Daily Archives: December 17, 2012

Snow or Rain…we don’t care, we’ll take it!

While we all hold our breath for the next 7 days waiting to see if we will actually get some snow across northern parts of Texas,  let’s talk about the rain chances!  Early next week, a strong low pressure trough is expected to travel down from the Colorado Rockies bringing much colder air along with it.   While the models may still be grappling with the snow probabilities for northern Texas, the two things they both agree on is the cold air and the chances for precipitation.

Ahead of, and behind this next front, precipitation chances are looking very likely for quite a few areas across the state.  As of right now, forecast models are showing the greatest amount of precipitation affecting areas along and east of the I-35  corridor beginning as early as next Monday ahead of the cold front and hanging around for a few days.  Precipitation also looks likely to develop behind the front by next Wednesday, across the northern sections including the panhandle, in response to a surface low that looks to form over deep south Texas during that time.   This is where the potential for snowfall comes from as moist air from the Gulf is swept up into Texas by the low’s counter-clockwise spinning motion which then interacts with the cold frontal air.

Below is one of the forecast graphics I looked at tonight which outlines surface precipitation for next week.  This particular forecast graphic from the American (GFS) for next Wednesday at 1pm.   Keep in mind this is just one graphic from a whole time series, but I wanted to show you just how much of our state this particular forecast model thinks will receive some form of precipitation at that time.   It’s been awhile since we’ve seen that much green over nearly the entire state!

Projected precipitation amounts at 1pm 12/26/12

GFS 1pm Wed 12-26

 

 

Now, just for grins and giggles, here’s where this same forecast model (the GFS) thinks the snowfall will accumulate during that time period.  This graphic shows potential snowfall depths (or, expected accumulations) between Midnight and 6am on Thursday the 27th.

Potential SNOW Accumulation – Midnight to 6am 12/27/12

Snow 12-27 Midnight

 

Keep in mind this is just model forecasting for now, and there’s still many changes that can and probably will happen between now and then.  Regardless, I think everyone will agree that whether we get snow or not, the rainfall that is expected to fall next week over quite a bit of the state will be much appreciated!

Wind Machine Cranking Up Again for Western Texas 12/17/2012

12.17.12.wind.fcst

 

Areas of lighter blue indicate forecast higher wind speeds.

 

After a dusty windy day today, I know you folks in West Texas would like some relief! You can have a small break on Tuesday across most of western Texas, except for the higher mountain terrain of far southwest Texas which will see winds in the 25-35 mph range tomorrow. Otherwise, across the remainder of the western half of Texas, it should be a rather nice, if breezy, day with temps generally in the 60s in the north to mid-70s in the south.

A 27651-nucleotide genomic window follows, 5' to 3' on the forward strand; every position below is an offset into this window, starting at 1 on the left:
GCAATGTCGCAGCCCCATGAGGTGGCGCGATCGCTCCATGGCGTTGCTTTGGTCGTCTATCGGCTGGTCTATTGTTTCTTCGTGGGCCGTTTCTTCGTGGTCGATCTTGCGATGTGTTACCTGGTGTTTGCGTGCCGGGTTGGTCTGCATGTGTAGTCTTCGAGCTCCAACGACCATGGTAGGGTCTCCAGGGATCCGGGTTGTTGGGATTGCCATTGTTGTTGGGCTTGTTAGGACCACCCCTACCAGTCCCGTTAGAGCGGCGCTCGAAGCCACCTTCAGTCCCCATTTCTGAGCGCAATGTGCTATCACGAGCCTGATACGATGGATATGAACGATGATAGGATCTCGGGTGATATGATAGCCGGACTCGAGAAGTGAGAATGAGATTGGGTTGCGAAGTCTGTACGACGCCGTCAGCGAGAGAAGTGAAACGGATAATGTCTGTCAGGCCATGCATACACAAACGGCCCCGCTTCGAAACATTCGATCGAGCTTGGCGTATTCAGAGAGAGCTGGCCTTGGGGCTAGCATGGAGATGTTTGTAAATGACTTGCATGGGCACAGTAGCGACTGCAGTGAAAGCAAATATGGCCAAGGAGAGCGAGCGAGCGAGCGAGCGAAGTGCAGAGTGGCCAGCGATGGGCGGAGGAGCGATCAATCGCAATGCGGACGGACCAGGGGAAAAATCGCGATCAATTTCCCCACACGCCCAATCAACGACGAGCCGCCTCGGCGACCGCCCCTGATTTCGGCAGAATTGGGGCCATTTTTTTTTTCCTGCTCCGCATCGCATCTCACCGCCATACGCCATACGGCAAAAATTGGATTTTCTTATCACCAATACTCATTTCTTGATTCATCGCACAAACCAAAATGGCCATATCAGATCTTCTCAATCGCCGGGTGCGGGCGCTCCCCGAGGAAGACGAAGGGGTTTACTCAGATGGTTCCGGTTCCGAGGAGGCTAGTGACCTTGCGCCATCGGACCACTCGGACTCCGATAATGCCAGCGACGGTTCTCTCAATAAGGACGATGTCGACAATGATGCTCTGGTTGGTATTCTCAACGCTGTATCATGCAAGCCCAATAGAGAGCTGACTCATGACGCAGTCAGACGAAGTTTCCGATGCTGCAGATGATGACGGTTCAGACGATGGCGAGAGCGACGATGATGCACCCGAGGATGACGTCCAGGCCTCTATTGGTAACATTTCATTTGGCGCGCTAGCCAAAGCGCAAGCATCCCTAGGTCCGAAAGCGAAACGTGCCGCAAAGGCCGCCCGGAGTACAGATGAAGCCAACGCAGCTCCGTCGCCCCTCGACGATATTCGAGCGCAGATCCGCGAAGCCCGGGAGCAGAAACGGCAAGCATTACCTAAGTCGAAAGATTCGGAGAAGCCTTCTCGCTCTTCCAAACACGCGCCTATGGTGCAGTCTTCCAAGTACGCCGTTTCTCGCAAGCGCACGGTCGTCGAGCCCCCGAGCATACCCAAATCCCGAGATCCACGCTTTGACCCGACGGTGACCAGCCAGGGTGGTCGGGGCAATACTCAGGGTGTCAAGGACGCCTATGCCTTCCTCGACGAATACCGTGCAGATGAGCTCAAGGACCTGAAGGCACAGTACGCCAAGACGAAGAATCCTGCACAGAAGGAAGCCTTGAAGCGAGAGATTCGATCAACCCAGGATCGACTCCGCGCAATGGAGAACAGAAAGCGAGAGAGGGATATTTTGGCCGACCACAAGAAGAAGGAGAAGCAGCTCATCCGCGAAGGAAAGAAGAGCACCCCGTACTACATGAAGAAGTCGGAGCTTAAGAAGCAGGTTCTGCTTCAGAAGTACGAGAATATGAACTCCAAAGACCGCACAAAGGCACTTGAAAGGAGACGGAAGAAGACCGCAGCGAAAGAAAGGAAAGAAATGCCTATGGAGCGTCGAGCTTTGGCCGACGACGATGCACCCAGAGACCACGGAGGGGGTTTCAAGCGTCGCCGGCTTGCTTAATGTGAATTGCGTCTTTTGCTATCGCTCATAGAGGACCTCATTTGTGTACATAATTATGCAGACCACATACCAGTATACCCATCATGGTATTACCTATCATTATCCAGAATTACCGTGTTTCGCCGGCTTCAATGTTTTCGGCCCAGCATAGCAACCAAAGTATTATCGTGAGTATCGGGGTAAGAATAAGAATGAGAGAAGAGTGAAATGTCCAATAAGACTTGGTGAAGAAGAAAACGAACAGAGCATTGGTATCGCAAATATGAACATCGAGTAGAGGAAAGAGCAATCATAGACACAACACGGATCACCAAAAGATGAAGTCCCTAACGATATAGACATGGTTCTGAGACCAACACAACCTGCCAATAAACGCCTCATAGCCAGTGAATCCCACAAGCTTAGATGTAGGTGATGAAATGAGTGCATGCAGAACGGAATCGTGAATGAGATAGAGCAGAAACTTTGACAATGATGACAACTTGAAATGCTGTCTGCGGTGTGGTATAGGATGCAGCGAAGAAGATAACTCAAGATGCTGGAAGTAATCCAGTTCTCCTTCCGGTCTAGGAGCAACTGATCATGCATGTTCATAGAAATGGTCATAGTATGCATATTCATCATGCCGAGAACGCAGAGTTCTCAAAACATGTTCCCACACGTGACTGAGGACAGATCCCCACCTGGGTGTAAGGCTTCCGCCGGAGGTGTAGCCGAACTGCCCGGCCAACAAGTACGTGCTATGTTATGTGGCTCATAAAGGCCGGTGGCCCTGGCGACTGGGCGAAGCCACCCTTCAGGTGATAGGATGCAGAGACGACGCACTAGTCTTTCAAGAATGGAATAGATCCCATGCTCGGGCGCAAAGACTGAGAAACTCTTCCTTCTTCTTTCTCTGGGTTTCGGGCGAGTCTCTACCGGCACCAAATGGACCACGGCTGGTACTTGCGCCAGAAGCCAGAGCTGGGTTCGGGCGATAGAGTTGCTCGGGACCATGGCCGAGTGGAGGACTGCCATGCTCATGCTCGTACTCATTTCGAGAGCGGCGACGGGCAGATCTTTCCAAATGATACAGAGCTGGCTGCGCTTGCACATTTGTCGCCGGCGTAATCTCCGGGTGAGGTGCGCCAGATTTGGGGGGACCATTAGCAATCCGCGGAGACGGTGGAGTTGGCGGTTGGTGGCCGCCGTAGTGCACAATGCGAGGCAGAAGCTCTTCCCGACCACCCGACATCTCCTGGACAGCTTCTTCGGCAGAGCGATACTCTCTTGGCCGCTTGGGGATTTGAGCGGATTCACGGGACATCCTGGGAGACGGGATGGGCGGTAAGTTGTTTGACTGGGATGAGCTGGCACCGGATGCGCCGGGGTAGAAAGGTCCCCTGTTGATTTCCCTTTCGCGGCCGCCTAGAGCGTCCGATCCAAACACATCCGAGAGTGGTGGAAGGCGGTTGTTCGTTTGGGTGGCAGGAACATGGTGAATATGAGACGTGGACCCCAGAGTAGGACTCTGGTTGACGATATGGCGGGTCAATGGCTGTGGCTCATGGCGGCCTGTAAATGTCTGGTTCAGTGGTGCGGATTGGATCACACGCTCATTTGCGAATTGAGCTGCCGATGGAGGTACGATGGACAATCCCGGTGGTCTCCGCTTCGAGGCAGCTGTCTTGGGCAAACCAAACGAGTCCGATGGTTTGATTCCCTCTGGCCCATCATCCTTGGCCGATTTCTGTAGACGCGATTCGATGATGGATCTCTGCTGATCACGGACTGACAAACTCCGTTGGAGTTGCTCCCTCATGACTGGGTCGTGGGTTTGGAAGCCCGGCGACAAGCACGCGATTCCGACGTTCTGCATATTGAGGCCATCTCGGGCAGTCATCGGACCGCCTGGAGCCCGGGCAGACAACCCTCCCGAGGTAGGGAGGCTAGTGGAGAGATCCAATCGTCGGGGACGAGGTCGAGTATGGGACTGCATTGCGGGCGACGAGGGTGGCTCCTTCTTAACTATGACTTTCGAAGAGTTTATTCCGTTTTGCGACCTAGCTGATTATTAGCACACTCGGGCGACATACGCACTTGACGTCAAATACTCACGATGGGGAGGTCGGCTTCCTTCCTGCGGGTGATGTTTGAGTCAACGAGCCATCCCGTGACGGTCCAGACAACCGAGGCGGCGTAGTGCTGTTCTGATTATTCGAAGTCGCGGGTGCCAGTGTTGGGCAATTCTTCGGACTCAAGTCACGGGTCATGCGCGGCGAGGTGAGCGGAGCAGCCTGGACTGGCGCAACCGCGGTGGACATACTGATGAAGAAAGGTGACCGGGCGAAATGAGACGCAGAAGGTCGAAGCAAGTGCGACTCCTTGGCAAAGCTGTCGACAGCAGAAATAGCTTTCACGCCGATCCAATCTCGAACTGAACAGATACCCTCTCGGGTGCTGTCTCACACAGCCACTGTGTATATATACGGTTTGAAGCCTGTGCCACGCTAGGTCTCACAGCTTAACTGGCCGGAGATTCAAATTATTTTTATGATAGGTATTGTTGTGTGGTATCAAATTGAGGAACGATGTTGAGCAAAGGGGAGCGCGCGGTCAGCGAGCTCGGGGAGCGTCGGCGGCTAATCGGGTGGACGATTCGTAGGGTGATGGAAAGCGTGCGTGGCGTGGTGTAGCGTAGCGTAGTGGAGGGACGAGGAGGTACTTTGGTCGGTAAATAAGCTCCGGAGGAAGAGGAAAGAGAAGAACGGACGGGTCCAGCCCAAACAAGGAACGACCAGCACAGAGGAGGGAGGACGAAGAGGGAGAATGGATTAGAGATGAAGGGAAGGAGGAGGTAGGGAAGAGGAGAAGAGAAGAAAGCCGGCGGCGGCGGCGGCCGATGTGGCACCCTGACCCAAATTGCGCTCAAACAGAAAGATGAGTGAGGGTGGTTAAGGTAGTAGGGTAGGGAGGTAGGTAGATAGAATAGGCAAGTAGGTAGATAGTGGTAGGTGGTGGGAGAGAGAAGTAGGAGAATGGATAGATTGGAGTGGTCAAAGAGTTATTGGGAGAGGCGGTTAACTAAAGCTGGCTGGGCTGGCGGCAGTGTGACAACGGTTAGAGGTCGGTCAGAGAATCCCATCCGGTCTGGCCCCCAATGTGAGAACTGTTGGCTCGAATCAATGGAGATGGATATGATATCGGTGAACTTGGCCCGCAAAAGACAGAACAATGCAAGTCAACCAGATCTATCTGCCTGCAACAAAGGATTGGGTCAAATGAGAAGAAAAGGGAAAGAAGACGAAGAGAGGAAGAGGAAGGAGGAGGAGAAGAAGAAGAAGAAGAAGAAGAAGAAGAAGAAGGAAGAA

Things go downhill rather quickly as Wednesday comes on-board with the next in a train of upper level storm systems coming out into the plains to our north. Heading outside Wednesday afternoon will greet you with a faceful of foaming weasels as high winds fill the skies with dust once again!

In the Panhandle, a mix of weather throughout the day should hold true to that Texas saying: “If you don’t like the weather, wait a few minutes!”.  As this upper level trough ejects out into the high plains, West Texas will be on the southern end of things (aka the windy side!) with Amarillo area winds 30-40 mph gusting to 50 mph. This system will also drop a cold front south, and in the two most northern row of counties in the Panhandle, they have a chance of seeing some slight rain and/or snow during the afternoon and evening. Any precipitation amounts should be light however and no accumulation expected at this time.

Further south across the Texas South Plains and Lubbock area, HIGH WIND WATCHES have already been posted where winds 30-40 mph gusting to 60 mph are expected. Precipitation this far south in any amount is not expected.  There is some concern in model variations that high clouds could come in to play, and would have some affect on our expected wind speeds.

In the Permian Basin and far Southwest Texas, while it will still be quite windy, not so much as further north, closer in proximity to the upper level system.  Winds across most of this area should be 30-40 mph with gusts 45-60 mph. The exception being the typical higher terrain around Guadalupe Pass and the Davis Mountains where we could see some gusts  in the 70-80 mph range! HIGH WIND WATCHES have been posted for that area as well.

Winds for all areas should begin to taper off around sunset

It’s important to note that the track of this storm system varying by 100 miles could considerably change where the highest wind speeds will end up being, we’ll keep you updated on the latest as it approaches.

Beyond Wednesday, cool and dry will be the catch phrase through the weekend. Long range models are depicting a strong winter system that may be affecting Texas and finally bringing some precipitation to at least the Northern parts of Texas. We’ll update you more on that later!

 

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